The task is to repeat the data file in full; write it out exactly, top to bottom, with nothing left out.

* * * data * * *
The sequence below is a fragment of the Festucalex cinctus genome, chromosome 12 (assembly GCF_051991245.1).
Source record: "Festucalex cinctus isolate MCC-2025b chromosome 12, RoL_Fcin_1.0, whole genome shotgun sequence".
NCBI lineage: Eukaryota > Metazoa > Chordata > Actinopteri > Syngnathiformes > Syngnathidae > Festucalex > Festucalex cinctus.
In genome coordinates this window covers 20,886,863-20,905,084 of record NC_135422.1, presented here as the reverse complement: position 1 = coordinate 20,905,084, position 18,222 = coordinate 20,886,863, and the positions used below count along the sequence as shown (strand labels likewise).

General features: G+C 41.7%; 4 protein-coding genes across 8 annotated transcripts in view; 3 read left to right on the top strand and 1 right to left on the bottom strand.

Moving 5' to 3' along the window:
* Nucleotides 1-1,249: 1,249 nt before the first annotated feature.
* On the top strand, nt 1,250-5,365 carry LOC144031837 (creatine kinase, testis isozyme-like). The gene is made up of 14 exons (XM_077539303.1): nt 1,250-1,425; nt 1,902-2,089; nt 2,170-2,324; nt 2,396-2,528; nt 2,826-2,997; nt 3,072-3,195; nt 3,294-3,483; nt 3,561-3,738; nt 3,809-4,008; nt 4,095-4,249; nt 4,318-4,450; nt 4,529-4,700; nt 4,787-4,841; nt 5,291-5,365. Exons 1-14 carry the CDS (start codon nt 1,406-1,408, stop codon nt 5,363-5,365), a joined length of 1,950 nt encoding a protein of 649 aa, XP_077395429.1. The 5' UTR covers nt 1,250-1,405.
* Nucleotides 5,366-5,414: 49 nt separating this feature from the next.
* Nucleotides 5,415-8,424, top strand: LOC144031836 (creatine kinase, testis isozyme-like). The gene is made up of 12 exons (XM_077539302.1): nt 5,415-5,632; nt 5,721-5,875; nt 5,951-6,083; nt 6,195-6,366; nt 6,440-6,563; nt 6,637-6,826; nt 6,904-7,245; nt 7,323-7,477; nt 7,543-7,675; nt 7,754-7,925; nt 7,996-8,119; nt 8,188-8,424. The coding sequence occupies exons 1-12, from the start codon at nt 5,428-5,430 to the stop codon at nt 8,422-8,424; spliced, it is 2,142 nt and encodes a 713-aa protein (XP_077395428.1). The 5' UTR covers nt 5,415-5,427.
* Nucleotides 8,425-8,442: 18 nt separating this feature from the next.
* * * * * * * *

The sequence below is a fragment of the Festucalex cinctus genome, chromosome 12 (assembly GCF_051991245.1).
Source record: "Festucalex cinctus isolate MCC-2025b chromosome 12, RoL_Fcin_1.0, whole genome shotgun sequence".
NCBI lineage: Eukaryota > Metazoa > Chordata > Actinopteri > Syngnathiformes > Syngnathidae > Festucalex > Festucalex cinctus.
In genome coordinates this window covers 20,886,863-20,905,084 of record NC_135422.1, presented here as the reverse complement: position 1 = coordinate 20,905,084, position 18,222 = coordinate 20,886,863, and the positions used below count along the sequence as shown (strand labels likewise).

General features: G+C 41.7%; 4 protein-coding genes across 8 annotated transcripts in view; 3 read left to right on the top strand and 1 right to left on the bottom strand.

Moving 5' to 3' along the window:
* Nucleotides 1-1,249: 1,249 nt before the first annotated feature.
* On the top strand, nt 1,250-5,365 carry LOC144031837 (creatine kinase, testis isozyme-like). The gene is made up of 14 exons (XM_077539303.1): nt 1,250-1,425; nt 1,902-2,089; nt 2,170-2,324; nt 2,396-2,528; nt 2,826-2,997; nt 3,072-3,195; nt 3,294-3,483; nt 3,561-3,738; nt 3,809-4,008; nt 4,095-4,249; nt 4,318-4,450; nt 4,529-4,700; nt 4,787-4,841; nt 5,291-5,365. Exons 1-14 carry the CDS (start codon nt 1,406-1,408, stop codon nt 5,363-5,365), a joined length of 1,950 nt encoding a protein of 649 aa, XP_077395429.1. The 5' UTR covers nt 1,250-1,405.
* Nucleotides 5,366-5,414: 49 nt separating this feature from the next.
* Nucleotides 5,415-8,424, top strand: LOC144031836 (creatine kinase, testis isozyme-like). The gene is made up of 12 exons (XM_077539302.1): nt 5,415-5,632; nt 5,721-5,875; nt 5,951-6,083; nt 6,195-6,366; nt 6,440-6,563; nt 6,637-6,826; nt 6,904-7,245; nt 7,323-7,477; nt 7,543-7,675; nt 7,754-7,925; nt 7,996-8,119; nt 8,188-8,424. The coding sequence occupies exons 1-12, from the start codon at nt 5,428-5,430 to the stop codon at nt 8,422-8,424; spliced, it is 2,142 nt and encodes a 713-aa protein (XP_077395428.1). The 5' UTR covers nt 5,415-5,427.
* Nucleotides 8,425-8,442: 18 nt separating this feature from the next.